TASC to Chicago Tribune: 1st Responders to Illinois High School Student Drug Problems Must Be Counselors, Not Cops

(Chicago) – The Chicago Tribune‘s Diane Rado reported last week that minority students in Chicago-area high schools are more likely to receive tougher punishments and police referrals than white students over issues involving drugs or other illegal activity in school.

Here’s an excerpt from her story:

“The newspaper’s review of federal data as well as school, police and court records shows inconsistent and sometimes arbitrary discipline for the same or similar offenses at Chicago-area schools. The cases often involve drugs, drinking, smoking cigarettes, peddling prescription drugs or fighting and stealing.

The inconsistencies affect white students, too, the Tribune found, but minority students, particularly blacks, are more likely to be reported to police — a step more serious than a suspension that is handled confidentially at school.”

TASC’s Executive Vice President Peter Palanca responded to Rado’s story with a letter-to-the-editor, criticizing school administrators for a “law enforcement” first approach to student substance abuse issues.

Here’s Palanca’s letter to the Tribune:

Dear Editor:

Based on my more than 30 years as a professional focused on adolescent substance abuse issues, including school-based prevention and intervention, school administrators need to know that the discipline and law-enforcement only approaches described in your article (“Minorities unequally disciplined in high school” Tribune, 26 September 2012) fly in the face of best practice.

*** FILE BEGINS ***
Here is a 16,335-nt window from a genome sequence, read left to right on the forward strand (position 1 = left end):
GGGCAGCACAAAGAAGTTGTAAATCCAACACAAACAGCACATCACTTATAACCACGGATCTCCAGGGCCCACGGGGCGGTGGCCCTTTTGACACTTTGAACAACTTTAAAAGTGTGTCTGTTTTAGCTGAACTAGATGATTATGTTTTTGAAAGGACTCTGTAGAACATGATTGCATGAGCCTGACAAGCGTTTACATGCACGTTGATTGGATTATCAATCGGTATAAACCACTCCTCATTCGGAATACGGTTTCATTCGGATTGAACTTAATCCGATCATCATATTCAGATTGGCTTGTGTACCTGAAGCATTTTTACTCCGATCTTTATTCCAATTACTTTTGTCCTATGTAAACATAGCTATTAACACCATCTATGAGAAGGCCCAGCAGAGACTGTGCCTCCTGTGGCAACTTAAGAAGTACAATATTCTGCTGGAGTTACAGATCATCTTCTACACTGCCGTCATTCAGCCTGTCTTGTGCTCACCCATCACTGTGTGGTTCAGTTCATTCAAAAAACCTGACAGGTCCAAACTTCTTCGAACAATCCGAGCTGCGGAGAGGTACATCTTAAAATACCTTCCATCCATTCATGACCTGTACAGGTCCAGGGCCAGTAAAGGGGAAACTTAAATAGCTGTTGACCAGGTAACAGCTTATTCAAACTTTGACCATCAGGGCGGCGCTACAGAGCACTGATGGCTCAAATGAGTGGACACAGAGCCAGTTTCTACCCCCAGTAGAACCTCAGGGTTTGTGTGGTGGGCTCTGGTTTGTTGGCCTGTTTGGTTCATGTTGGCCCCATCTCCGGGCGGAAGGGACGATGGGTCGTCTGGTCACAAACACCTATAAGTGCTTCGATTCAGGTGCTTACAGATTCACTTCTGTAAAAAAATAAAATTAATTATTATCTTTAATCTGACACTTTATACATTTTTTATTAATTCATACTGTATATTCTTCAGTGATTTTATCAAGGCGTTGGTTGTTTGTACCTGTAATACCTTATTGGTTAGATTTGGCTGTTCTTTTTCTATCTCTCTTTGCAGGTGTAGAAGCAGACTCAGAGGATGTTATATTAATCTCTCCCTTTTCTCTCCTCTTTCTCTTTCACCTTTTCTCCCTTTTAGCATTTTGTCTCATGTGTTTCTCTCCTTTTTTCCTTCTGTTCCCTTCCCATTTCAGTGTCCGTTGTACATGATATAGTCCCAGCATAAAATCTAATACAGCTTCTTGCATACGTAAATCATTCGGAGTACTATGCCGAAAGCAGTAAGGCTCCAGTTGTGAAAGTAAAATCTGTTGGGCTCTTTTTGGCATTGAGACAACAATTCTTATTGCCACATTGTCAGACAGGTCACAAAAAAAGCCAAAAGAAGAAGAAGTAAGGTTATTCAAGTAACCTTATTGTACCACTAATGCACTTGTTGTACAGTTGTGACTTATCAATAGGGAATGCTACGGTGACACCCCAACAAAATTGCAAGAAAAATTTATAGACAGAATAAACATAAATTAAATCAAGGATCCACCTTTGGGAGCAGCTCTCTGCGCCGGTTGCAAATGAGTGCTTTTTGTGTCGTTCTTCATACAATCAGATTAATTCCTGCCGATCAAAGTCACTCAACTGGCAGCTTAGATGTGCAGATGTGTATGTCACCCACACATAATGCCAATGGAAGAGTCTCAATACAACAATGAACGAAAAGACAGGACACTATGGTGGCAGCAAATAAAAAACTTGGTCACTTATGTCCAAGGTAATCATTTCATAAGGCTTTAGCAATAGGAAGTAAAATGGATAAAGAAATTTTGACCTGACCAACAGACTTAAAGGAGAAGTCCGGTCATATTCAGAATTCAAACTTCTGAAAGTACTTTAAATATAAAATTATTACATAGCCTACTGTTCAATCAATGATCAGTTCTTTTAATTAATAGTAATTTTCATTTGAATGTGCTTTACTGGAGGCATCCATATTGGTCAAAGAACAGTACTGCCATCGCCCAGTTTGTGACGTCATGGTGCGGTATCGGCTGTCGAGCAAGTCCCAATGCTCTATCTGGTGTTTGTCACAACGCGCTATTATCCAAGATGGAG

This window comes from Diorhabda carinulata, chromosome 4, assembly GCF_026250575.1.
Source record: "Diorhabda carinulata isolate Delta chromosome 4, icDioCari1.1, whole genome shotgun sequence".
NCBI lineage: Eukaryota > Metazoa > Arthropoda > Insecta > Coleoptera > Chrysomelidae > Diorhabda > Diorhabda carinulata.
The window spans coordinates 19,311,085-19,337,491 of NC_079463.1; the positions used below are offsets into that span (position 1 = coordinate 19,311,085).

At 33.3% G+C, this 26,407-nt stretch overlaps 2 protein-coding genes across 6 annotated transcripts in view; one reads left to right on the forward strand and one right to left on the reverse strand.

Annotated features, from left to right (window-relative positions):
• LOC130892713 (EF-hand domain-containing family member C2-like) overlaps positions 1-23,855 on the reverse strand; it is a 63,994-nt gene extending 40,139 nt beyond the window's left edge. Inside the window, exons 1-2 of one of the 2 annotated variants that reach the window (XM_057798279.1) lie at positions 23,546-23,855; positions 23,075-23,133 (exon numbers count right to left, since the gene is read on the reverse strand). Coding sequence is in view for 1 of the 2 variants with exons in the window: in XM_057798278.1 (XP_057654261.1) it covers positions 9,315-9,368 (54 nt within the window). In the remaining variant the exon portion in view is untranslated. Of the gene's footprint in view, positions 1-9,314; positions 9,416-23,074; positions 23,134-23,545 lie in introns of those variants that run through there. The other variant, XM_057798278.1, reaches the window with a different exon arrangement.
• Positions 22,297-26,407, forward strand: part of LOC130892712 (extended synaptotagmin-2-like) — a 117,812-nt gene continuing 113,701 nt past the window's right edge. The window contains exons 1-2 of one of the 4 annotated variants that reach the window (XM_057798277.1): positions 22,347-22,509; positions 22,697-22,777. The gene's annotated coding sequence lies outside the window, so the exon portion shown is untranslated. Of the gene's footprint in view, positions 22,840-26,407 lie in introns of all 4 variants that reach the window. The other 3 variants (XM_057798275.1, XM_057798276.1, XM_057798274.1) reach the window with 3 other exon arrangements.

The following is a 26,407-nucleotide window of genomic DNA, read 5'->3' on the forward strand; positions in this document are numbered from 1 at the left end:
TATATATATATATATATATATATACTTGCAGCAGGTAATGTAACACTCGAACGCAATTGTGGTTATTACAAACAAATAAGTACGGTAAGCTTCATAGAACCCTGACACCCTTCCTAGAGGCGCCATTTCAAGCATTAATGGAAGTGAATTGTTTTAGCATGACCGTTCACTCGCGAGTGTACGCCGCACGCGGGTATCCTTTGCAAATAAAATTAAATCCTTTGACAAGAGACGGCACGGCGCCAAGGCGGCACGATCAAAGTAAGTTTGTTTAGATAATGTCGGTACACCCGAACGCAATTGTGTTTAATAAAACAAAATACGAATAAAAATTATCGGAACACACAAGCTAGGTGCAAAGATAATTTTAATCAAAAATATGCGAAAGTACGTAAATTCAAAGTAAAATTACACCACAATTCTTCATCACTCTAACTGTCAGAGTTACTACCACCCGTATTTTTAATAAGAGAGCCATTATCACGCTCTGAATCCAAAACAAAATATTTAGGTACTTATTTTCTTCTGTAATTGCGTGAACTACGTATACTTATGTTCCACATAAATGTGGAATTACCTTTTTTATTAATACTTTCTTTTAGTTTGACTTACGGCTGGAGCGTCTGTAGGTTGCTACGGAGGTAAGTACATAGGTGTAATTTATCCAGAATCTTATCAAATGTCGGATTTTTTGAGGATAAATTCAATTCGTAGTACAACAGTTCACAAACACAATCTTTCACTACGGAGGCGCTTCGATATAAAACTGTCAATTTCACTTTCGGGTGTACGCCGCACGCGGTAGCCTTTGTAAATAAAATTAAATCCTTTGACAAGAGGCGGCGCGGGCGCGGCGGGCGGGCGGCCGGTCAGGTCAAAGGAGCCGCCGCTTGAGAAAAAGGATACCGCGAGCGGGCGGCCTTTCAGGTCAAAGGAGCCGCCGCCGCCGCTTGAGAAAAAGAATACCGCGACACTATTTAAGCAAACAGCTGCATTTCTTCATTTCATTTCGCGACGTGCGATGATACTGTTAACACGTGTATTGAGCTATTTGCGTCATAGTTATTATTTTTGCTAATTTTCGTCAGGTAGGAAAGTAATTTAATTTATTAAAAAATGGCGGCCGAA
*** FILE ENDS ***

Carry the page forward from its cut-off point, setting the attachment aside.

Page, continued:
Arresting one student out of four for a drug-related incident is the wrong answer.  Providing the appropriate service intervention in every case is the right answer.

School discipline is not compromised by addressing substance abuse through prevention, intervention and treatment. Instead, it is enhanced. When a student has been found to be in possession of, or having used, any illegal substance, including alcohol, schools must first engage clinically qualified professionals-–rather than law enforcement-–to assess the student’s drug or alcohol use and behavior, and to ensure follow-through with appropriate interventions.

Moreover, in my experience, and as your article illustrates, schools’ responses to student substance abuse often reinforce that fact that the problem tends to be minimized or overlooked in some communities, while it receives severe consequences in others, and these unequal responses often fall under racial lines. This is unacceptable. Consequences must be equally enforced across schools and across districts. 

The focus of school administrators must shift to getting students the help that the right intervention and treatment provide.

Peter Palanca

Executive Vice President and Chief Operating Officer

TASC, Inc.

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